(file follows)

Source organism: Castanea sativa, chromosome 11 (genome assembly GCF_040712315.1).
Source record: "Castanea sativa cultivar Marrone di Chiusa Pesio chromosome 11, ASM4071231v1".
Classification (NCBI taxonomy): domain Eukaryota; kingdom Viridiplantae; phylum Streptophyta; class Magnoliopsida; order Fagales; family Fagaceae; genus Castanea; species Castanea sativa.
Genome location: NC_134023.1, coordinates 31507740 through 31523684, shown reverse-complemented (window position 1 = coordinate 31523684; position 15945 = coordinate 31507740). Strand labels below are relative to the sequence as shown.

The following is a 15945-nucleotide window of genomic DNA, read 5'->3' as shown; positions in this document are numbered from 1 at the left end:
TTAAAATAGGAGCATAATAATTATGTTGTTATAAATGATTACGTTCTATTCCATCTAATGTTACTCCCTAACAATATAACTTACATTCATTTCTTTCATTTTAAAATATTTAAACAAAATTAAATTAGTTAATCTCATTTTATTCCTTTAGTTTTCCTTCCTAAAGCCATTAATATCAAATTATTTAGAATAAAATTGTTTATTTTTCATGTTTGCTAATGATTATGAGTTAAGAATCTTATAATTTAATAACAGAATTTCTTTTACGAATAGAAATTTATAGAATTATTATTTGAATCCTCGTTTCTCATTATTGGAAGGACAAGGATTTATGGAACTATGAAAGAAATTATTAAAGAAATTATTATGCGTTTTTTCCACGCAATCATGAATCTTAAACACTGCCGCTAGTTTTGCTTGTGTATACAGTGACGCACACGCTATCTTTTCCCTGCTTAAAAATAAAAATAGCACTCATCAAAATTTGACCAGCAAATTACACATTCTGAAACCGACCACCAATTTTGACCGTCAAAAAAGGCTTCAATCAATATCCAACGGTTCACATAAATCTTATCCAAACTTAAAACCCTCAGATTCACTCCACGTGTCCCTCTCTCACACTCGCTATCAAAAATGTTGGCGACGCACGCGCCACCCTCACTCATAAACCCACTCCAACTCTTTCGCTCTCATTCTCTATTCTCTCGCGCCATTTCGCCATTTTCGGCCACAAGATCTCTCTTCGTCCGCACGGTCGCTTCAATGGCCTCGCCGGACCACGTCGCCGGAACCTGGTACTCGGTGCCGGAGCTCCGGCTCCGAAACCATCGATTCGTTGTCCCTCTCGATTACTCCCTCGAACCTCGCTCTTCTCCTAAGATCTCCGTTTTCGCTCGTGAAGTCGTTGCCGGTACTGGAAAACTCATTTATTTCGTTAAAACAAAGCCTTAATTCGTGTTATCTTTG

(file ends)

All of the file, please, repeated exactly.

Source organism: Castanea sativa, chromosome 11 (genome assembly GCF_040712315.1).
Source record: "Castanea sativa cultivar Marrone di Chiusa Pesio chromosome 11, ASM4071231v1".
Classification (NCBI taxonomy): domain Eukaryota; kingdom Viridiplantae; phylum Streptophyta; class Magnoliopsida; order Fagales; family Fagaceae; genus Castanea; species Castanea sativa.
Genome location: NC_134023.1, coordinates 31507740 through 31523684, shown reverse-complemented (window position 1 = coordinate 31523684; position 15945 = coordinate 31507740). Strand labels below are relative to the sequence as shown.

The following is a 15945-nucleotide window of genomic DNA, read 5'->3' as shown; positions in this document are numbered from 1 at the left end:
TTAAAATAGGAGCATAATAATTATGTTGTTATAAATGATTACGTTCTATTCCATCTAATGTTACTCCCTAACAATATAACTTACATTCATTTCTTTCATTTTAAAATATTTAAACAAAATTAAATTAGTTAATCTCATTTTATTCCTTTAGTTTTCCTTCCTAAAGCCATTAATATCAAATTATTTAGAATAAAATTGTTTATTTTTCATGTTTGCTAATGATTATGAGTTAAGAATCTTATAATTTAATAACAGAATTTCTTTTACGAATAGAAATTTATAGAATTATTATTTGAATCCTCGTTTCTCATTATTGGAAGGACAAGGATTTATGGAACTATGAAAGAAATTATTAAAGAAATTATTATGCGTTTTTTCCACGCAATCATGAATCTTAAACACTGCCGCTAGTTTTGCTTGTGTATACAGTGACGCACACGCTATCTTTTCCCTGCTTAAAAATAAAAATAGCACTCATCAAAATTTGACCAGCAAATTACACATTCTGAAACCGACCACCAATTTTGACCGTCAAAAAAGGCTTCAATCAATATCCAACGGTTCACATAAATCTTATCCAAACTTAAAACCCTCAGATTCACTCCACGTGTCCCTCTCTCACACTCGCTATCAAAAATGTTGGCGACGCACGCGCCACCCTCACTCATAAACCCACTCCAACTCTTTCGCTCTCATTCTCTATTCTCTCGCGCCATTTCGCCATTTTCGGCCACAAGATCTCTCTTCGTCCGCACGGTCGCTTCAATGGCCTCGCCGGACCACGTCGCCGGAACCTGGTACTCGGTGCCGGAGCTCCGGCTCCGAAACCATCGATTCGTTGTCCCTCTCGATTACTCCCTCGAACCTCGCTCTTCTCCTAAGATCTCCGTTTTCGCTCGTGAAGTCGTTGCCGGTACTGGAAAACTCATTTATTTCGTTAAAACAAAGCCTTAATTCGTGTTATCTTTG